The monthly labour force stats came out today. Here’s the key stats from the ABS:
SEASONALLY ADJUSTED ESTIMATES (MONTHLY CHANGE)
- Employment decreased 29,300 (0.3%) to 11,421,300. Full-time employment increased 24,500 persons to 8,051,000 and part-time employment decreased 53,700 persons to 3,370,300.
- Unemployment decreased 3,800 (0.6%) to 629,900. The number of persons looking for part-time work decreased 4,100 to 177,600 and the number of persons looking for full-time work increased 300 to 452,300.
- The unemployment rate remained steady at 5.2%. The male unemployment rate decreased 0.2 pts to 5.0% and the female unemployment rate increased 0.1 pts to 5.5%.
- The participation rate decreased 0.3 pts to 65.2%.
- Aggregate monthly hours worked increased 5.6 million hours to 1,622.0 million hours.
So in effect total employment went down 0.3%, but so too did the participation rate and thus the unemployment rate stayed the same at 5.2%.
Now 5.2% remains very good historically:
I always like looking at that graph just to remind myself how damn lucky we are at the moment… and also to remind myself of what is was like in 1993 when I left uni and wanted to work for a living.
But let’s not get too happy about our current situation. Normally I would bother with looking at total employment on a graph because over a long term it doesn’t say much useful, but a look at total employment since November 2007 does give a good view of how things are going:
In a word – flat.
Now a look at the changes in employment over the same period also give a good understanding of exactly where we are at:
The black line is the moving quarterly average and you can see it has be on or around zero since April 2010,m which is about as long a time as it was going along at that level during the GFC.
Now Tony Abbott might suggest this is all the failure of the Government but his response that "This is a very disappointing result, and it demonstrates how important it is that the government urgently gets debt and deficit under control" is not exactly credible, giving this figure has nothing to do with debt and deficit, and is just lazy. There is no evidence that the current budget deficit is causing job losses, and to suggest moving to a surplus will boost jobs requires a pretty idealised view of what a budget surplus can do. Our debt remains low, but the political concerns of returning the budget to surplus must remain given these figures suggest tax revenue is more likely to be flatter than it is to be growing by the amount needed to get the economy going.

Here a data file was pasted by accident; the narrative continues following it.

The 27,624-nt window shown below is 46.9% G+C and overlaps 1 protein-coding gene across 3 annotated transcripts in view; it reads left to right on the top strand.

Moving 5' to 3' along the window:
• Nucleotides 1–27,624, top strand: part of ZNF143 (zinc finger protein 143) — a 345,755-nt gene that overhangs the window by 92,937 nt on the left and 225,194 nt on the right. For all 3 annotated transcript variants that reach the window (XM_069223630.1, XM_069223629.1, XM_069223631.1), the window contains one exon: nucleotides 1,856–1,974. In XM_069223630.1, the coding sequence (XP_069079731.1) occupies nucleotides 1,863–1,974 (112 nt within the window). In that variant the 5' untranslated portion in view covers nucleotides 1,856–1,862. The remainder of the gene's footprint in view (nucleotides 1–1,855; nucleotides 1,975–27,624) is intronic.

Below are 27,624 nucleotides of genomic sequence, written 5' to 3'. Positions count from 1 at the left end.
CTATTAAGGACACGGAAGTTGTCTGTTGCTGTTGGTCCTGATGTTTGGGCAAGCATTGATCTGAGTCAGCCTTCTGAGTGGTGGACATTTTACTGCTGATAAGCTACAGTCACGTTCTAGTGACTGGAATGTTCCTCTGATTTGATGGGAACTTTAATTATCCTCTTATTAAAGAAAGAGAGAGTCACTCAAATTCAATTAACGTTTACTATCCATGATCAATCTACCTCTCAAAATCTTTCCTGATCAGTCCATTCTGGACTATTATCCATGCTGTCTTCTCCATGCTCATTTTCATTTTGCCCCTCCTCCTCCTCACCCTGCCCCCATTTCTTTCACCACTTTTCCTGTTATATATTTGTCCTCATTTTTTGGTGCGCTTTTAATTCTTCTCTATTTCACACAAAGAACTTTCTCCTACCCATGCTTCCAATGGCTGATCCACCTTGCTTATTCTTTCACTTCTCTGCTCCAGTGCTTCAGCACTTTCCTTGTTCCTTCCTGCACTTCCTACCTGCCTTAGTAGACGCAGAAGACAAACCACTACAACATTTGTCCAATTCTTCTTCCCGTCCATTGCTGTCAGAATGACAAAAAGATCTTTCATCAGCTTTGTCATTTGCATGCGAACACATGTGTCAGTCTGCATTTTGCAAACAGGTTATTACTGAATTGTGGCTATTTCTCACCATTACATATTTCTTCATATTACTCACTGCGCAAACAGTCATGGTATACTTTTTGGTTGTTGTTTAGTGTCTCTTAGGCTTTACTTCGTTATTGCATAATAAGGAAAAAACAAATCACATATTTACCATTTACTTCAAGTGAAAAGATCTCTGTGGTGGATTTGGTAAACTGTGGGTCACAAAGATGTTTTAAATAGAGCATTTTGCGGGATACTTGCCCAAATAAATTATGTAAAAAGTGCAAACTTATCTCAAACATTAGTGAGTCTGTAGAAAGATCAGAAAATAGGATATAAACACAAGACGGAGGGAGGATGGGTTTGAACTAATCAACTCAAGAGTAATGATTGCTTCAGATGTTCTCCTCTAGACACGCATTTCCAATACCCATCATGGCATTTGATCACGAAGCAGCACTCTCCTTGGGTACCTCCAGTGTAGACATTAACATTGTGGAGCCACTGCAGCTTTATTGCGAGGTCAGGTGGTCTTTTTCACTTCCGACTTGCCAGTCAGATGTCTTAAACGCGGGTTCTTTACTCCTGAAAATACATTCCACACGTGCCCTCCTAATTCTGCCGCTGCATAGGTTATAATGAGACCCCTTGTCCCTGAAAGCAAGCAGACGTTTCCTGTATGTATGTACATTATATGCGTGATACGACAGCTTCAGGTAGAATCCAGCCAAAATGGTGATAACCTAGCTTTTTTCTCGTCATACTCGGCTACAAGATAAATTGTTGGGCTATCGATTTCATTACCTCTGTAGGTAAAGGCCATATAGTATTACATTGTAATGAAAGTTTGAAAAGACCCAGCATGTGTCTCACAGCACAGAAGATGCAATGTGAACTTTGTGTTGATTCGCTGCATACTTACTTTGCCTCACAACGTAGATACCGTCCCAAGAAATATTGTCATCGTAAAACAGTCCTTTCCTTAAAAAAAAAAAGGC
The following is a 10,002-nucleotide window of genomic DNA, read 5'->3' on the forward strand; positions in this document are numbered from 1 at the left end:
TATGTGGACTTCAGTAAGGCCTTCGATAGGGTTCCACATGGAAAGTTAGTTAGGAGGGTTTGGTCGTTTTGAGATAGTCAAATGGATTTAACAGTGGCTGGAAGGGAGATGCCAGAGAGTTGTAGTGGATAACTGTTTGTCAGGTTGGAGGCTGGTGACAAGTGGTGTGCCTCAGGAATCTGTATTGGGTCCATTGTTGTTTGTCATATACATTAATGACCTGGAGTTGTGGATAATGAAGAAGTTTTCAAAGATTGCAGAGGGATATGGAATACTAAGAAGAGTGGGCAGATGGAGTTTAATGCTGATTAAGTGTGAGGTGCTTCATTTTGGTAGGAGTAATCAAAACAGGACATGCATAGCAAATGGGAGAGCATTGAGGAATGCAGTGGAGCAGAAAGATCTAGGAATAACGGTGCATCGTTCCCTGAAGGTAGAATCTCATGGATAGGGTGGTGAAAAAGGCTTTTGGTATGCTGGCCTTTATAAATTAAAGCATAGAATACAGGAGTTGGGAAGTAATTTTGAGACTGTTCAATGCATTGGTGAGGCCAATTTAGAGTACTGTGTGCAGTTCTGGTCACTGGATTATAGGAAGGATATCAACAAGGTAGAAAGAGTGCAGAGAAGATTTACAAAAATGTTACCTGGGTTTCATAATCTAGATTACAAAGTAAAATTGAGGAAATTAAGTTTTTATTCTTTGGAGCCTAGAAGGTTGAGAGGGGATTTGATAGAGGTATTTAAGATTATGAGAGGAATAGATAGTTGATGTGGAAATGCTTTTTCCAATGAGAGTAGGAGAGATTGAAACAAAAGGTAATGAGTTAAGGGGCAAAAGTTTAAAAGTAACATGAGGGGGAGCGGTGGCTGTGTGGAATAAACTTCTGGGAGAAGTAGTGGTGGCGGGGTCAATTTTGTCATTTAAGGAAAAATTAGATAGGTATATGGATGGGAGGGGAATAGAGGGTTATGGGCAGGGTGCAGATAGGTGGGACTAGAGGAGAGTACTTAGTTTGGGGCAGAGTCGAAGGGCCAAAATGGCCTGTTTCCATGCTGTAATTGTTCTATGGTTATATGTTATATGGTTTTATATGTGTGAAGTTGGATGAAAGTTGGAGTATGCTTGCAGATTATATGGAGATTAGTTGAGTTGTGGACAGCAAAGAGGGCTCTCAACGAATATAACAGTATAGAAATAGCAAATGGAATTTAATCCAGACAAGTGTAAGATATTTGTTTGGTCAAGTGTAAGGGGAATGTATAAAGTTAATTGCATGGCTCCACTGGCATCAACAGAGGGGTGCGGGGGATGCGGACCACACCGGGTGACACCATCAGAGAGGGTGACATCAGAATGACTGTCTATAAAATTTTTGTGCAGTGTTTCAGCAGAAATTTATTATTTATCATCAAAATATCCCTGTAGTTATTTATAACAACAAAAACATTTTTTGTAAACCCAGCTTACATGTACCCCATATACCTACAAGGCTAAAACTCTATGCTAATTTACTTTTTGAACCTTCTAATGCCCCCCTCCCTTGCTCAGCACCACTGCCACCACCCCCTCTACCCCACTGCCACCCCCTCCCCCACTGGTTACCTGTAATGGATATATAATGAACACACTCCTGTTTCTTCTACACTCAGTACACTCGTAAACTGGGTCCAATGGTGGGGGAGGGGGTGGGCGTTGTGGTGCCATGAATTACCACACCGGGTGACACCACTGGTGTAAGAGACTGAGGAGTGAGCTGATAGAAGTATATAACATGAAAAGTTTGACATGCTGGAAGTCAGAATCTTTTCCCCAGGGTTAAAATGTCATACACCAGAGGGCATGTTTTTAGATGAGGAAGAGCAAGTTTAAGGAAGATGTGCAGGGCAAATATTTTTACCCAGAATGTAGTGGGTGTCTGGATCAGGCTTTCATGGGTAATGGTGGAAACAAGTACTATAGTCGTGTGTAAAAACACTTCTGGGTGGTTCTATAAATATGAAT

As ever the Australian economy remains dependent on the rest of the world, and overseas conditions remain terrible. The UK just hit 8.4% – its highest for 16 years – the US unemployment rate is just fell to 8.5%
We do have China on our side, but China is not immune to what happens in American and Europe. The world is interconnected – someone has to buy the stuff made in China for them to need to keep buying the stuff we have in the ground they need to make it. And with the dollar remaining high (get used to it) industries here such as tourism will continue to struggle.
So the upshot is to expect the RBA to move on interest rates.
|Trading Day||No Change||Decrease to 4.00%|
Yesterday the market was factoring a strong chance of a drop. I do not expect that to weaken after these figures.
So not great news for the economy. Not terrible – we’re holding on, and as Possum has noted the drop in participation rate is somewhat expected to happen due to the aging population, and thus it is unlikely we can sustain the growth in that rate we have had over the past decades:
But the issues associated with that are long term and require a hell of a lot more than just a drop in the interest rate or some stimulus in the economy to alter…
Enough of the dismal science. Here’s some nice news from America about a young kid with Down Syndrome who has been used in advert by Target – adverts which make no mention of him having DS. You can read a bit of the backstory here from blogger “Noah’s Dad”